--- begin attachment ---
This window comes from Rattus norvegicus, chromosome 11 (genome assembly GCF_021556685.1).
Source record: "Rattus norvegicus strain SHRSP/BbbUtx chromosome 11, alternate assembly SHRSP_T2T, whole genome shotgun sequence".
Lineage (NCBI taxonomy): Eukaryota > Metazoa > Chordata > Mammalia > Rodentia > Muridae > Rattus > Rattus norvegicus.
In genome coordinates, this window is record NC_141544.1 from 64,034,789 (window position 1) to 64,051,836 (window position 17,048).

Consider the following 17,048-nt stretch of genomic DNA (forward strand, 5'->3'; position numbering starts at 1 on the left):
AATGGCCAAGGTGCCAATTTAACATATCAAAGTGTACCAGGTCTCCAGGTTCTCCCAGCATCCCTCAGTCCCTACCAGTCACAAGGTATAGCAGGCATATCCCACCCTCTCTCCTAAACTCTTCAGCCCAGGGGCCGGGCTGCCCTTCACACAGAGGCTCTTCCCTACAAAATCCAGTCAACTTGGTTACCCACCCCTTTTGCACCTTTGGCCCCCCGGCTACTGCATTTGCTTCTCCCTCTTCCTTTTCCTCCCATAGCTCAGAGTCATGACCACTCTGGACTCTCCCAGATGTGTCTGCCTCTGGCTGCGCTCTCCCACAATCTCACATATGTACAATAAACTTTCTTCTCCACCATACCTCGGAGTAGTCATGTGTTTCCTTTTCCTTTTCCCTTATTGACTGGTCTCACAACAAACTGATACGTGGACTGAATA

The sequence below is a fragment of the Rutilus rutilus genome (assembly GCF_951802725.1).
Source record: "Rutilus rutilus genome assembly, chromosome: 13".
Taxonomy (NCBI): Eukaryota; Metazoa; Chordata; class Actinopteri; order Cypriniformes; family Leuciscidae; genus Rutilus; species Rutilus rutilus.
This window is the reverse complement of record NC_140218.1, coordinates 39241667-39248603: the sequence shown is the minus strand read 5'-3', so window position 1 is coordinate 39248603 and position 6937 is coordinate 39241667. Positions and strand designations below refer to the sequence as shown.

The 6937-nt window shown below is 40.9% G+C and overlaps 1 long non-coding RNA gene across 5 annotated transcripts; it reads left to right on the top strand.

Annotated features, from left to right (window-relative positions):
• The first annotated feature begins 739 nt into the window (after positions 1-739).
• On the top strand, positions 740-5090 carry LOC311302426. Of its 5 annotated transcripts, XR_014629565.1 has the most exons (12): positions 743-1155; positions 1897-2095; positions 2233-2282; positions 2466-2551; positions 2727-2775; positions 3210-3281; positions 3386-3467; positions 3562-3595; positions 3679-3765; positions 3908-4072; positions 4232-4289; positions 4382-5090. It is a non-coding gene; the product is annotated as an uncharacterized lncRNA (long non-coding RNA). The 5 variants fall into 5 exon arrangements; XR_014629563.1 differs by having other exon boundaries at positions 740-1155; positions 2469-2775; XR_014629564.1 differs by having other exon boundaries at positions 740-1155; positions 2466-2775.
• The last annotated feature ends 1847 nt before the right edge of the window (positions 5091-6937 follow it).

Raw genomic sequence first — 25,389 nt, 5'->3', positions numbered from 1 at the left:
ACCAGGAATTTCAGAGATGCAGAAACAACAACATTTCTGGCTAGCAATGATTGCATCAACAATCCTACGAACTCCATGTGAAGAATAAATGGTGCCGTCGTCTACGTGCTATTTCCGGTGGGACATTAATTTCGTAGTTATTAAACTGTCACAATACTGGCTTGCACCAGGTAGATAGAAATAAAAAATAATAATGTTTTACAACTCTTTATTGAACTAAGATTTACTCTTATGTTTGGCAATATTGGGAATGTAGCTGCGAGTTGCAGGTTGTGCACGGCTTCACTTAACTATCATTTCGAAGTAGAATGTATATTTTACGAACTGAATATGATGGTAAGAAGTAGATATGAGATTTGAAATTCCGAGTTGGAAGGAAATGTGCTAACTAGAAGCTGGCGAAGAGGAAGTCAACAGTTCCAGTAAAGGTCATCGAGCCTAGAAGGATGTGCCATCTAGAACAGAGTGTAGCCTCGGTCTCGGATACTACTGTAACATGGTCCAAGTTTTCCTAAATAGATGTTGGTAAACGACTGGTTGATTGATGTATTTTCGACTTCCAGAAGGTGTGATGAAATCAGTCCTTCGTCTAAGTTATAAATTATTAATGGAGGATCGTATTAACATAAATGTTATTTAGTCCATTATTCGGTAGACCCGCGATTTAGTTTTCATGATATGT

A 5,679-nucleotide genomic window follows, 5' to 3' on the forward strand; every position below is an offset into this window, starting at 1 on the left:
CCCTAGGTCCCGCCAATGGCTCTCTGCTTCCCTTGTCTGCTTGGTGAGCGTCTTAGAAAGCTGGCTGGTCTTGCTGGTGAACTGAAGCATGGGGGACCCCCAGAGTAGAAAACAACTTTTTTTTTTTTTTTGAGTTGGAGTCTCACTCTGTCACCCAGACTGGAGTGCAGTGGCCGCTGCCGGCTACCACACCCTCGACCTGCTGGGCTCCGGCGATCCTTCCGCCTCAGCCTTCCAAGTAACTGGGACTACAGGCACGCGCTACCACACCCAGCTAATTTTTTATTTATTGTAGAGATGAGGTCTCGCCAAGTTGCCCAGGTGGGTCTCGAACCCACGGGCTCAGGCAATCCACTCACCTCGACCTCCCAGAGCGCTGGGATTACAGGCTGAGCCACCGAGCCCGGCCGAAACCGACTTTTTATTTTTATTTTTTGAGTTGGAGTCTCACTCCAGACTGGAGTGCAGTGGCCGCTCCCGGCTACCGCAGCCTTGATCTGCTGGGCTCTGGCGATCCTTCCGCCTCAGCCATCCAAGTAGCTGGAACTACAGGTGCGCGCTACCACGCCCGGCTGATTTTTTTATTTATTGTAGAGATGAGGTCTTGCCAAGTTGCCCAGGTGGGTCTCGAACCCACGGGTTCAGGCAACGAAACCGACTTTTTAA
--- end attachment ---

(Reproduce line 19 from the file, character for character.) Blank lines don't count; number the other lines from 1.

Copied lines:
CCCTAGGTCCCGCCAATGGCTCTCTGCTTCCCTTGTCTGCTTGGTGAGCGTCTTAGAAAGCTGGCTGGTCTTGCTGGTGAACTGAAGCATGGGGGACCCCCAGAGTAGAAAACAACTTTTTTTTTTTTTTTGAGTTGGAGTCTCACTCTGTCACCCAGACTGGAGTGCAGTGGCCGCTGCCGGCTACCACACCCTCGACCTGCTGGGCTCCGGCGATCCTTCCGCCTCAGCCTTCCAAGTAACTGGGACTACAGGCACGCGCTACCACACCCAGCTAATTTTTTATTTATTGTAGAGATGAGGTCTCGCCAAGTTGCCCAGGTGGGTCTCGAACCCACGGGCTCAGGCAATCCACTCACCTCGACCTCCCAGAGCGCTGGGATTACAGGCTGAGCCACCGAGCCCGGCCGAAACCGACTTTTTATTTTTATTTTTTGAGTTGGAGTCTCACTCCAGACTGGAGTGCAGTGGCCGCTCCCGGCTACCGCAGCCTTGATCTGCTGGGCTCTGGCGATCCTTCCGCCTCAGCCATCCAAGTAGCTGGAACTACAGGTGCGCGCTACCACGCCCGGCTGATTTTTTTATTTATTGTAGAGATGAGGTCTTGCCAAGTTGCCCAGGTGGGTCTCGAACCCACGGGTTCAGGCAACGAAACCGACTTTTTAA